Morning Musings: Revelation 7:9-10

“After this I looked, and behold, a great multitude that no one could number, from every nation, from all tribes and peoples and languages, standing before the throne and before the Lamb, clothed in white robes, with palm branches in their hands, and crying out with a loud voice, ‘Salvation belongs to our God who sits on the throne, and to the Lamb!'”  (ESV – Read the chapter)

This is really an incredible picture, and a challenging one for the modern church.  John hears the sound of the famed 144,000, but when he turns he sees a great multitude of people from every nation, tribe, people, and language gathered before the throne of God and giving Him praise.  What John sees here is a picture of the church universal gathered for worship.

And what does the church look like?  It is multi-colored, multi-traditional, multi-cultural, and multi-lingual.  I wonder: How many of our churches look like that today?  While there are certainly some which are intentional about making this their goal, most don’t.  Most are all a single color, a single language, a single culture, a single tradition.

Now, this isn’t necessarily a bad thing.  Many communities are pretty homogenous and so it only makes sense that the churches ministering to them will be reflective of their communities.  But, many communities are incredibly diverse and yet the churches that minister to them are not.  What’s more, there are not a few churches out there who are openly resistant to becoming multicultural because they don’t want to be.

And the truth is that being multicultural as a church can be really difficult.  Taking different traditions and customs and worship preferences and combining them in a single body requires a lot of effort.  It requires a lot of humility and a willingness to give up my comforts and norms for the sake of someone else.  It requires us to love one another as Jesus loved us.  When you add multiple different languages into the mix things become even more complicated.  And this is before you factor in the mess that sin makes of this whole process!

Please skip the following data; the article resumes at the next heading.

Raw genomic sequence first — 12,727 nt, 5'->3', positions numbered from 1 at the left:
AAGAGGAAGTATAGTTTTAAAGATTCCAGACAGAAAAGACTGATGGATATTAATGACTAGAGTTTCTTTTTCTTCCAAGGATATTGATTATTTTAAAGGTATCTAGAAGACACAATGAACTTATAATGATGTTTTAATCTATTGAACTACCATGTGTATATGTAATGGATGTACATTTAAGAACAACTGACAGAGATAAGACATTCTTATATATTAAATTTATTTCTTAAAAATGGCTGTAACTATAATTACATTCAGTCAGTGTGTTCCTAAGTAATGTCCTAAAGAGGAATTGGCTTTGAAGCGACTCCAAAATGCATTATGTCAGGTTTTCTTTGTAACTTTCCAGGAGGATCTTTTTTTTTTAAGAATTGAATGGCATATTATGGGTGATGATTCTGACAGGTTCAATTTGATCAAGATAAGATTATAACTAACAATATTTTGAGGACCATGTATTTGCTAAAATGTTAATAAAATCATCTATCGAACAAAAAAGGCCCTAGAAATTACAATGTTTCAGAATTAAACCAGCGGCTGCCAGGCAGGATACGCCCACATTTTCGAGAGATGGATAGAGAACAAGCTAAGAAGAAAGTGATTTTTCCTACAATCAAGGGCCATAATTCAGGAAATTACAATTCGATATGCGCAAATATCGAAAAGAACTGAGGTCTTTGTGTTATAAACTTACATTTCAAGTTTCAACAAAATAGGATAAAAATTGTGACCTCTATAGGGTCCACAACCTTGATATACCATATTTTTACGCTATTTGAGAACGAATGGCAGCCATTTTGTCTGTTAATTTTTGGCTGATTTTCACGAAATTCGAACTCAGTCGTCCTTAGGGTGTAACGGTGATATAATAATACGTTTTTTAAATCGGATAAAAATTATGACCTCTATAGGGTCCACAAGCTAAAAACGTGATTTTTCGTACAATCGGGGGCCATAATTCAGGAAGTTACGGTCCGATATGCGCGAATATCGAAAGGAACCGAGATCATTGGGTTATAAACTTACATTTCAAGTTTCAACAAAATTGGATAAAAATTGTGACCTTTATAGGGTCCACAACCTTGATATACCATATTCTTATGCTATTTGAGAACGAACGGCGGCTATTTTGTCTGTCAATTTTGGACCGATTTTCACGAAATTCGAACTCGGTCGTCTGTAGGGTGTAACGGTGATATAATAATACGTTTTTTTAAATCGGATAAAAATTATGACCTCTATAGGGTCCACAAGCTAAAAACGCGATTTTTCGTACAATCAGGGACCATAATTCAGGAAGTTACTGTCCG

But, the reality is that learning how to do this now is just active preparation for what the church will be like in the final kingdom of God and thereafter for all of eternity.  There is no reason to think that in Heaven everyone will speak the same language.  Perhaps by a gift of God we will be able to understand each other anyway, or better yet, we can use the time we’ll have (a whole eternity of it) to learn a world of languages, but either way, we can look forward to a beautifully multi-cultural kingdom when heaven comes down to earth.  Why not start getting ready now?

9 thoughts on “Morning Musings: Revelation 7:9-10

  1. Ronald E. Keener

    Our pastor on Sunday referenced how God intends for the church to be multicultural and how good it would be for the congregation to have color of many hues as we gather for worship–even in this farming community of mostly white people with some Hispanics. True, making that happen is hard work over some years, but there are good books available on churches that have worked at encouraging a multicultural, “colorful” looking congregation. (One key I have heard is to model such intentions by putting people of color on the platform, in the praise team, and maybe also as speakers. Until you do that, you are not serious about your intentions.) I have written our pastor to encourage a fall Wednesday night series of a six-week study of one of those books as a first step.